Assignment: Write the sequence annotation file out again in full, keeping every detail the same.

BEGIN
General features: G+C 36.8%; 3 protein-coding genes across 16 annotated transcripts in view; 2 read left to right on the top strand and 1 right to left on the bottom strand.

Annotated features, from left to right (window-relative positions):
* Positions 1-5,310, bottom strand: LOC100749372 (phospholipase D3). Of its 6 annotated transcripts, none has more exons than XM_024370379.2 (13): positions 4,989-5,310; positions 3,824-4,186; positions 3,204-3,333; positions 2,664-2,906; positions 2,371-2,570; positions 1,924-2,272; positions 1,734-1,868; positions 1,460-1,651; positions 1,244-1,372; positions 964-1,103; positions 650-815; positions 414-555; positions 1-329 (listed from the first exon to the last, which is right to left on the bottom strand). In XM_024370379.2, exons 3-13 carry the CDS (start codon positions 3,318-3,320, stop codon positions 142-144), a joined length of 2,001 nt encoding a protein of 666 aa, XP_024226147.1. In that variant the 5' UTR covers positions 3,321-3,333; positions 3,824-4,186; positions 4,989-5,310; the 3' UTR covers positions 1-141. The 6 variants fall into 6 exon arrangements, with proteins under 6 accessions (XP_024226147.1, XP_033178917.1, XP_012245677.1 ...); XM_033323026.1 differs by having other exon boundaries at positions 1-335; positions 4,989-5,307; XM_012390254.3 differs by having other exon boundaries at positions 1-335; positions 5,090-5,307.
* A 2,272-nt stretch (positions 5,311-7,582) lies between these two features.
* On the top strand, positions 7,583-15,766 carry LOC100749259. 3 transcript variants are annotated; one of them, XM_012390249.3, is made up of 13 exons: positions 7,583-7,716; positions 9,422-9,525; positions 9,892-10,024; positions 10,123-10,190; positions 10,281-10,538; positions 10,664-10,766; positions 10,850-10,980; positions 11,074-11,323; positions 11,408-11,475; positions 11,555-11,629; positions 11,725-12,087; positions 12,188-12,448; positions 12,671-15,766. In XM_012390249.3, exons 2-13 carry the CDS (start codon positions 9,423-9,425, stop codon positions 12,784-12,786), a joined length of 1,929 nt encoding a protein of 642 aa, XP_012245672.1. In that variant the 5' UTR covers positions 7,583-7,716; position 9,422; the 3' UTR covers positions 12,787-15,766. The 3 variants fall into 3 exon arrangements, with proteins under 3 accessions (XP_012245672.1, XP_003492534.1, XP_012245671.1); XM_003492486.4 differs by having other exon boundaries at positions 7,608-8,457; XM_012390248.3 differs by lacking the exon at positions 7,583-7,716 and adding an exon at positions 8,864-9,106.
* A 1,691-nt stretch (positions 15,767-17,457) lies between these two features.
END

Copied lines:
General features: G+C 36.8%; 3 protein-coding genes across 16 annotated transcripts in view; 2 read left to right on the top strand and 1 right to left on the bottom strand.

Annotated features, from left to right (window-relative positions):
* Positions 1-5,310, bottom strand: LOC100749372 (phospholipase D3). Of its 6 annotated transcripts, none has more exons than XM_024370379.2 (13): positions 4,989-5,310; positions 3,824-4,186; positions 3,204-3,333; positions 2,664-2,906; positions 2,371-2,570; positions 1,924-2,272; positions 1,734-1,868; positions 1,460-1,651; positions 1,244-1,372; positions 964-1,103; positions 650-815; positions 414-555; positions 1-329 (listed from the first exon to the last, which is right to left on the bottom strand). In XM_024370379.2, exons 3-13 carry the CDS (start codon positions 3,318-3,320, stop codon positions 142-144), a joined length of 2,001 nt encoding a protein of 666 aa, XP_024226147.1. In that variant the 5' UTR covers positions 3,321-3,333; positions 3,824-4,186; positions 4,989-5,310; the 3' UTR covers positions 1-141. The 6 variants fall into 6 exon arrangements, with proteins under 6 accessions (XP_024226147.1, XP_033178917.1, XP_012245677.1 ...); XM_033323026.1 differs by having other exon boundaries at positions 1-335; positions 4,989-5,307; XM_012390254.3 differs by having other exon boundaries at positions 1-335; positions 5,090-5,307.
* A 2,272-nt stretch (positions 5,311-7,582) lies between these two features.
* On the top strand, positions 7,583-15,766 carry LOC100749259. 3 transcript variants are annotated; one of them, XM_012390249.3, is made up of 13 exons: positions 7,583-7,716; positions 9,422-9,525; positions 9,892-10,024; positions 10,123-10,190; positions 10,281-10,538; positions 10,664-10,766; positions 10,850-10,980; positions 11,074-11,323; positions 11,408-11,475; positions 11,555-11,629; positions 11,725-12,087; positions 12,188-12,448; positions 12,671-15,766. In XM_012390249.3, exons 2-13 carry the CDS (start codon positions 9,423-9,425, stop codon positions 12,784-12,786), a joined length of 1,929 nt encoding a protein of 642 aa, XP_012245672.1. In that variant the 5' UTR covers positions 7,583-7,716; position 9,422; the 3' UTR covers positions 12,787-15,766. The 3 variants fall into 3 exon arrangements, with proteins under 3 accessions (XP_012245672.1, XP_003492534.1, XP_012245671.1); XM_003492486.4 differs by having other exon boundaries at positions 7,608-8,457; XM_012390248.3 differs by lacking the exon at positions 7,583-7,716 and adding an exon at positions 8,864-9,106.
* A 1,691-nt stretch (positions 15,767-17,457) lies between these two features.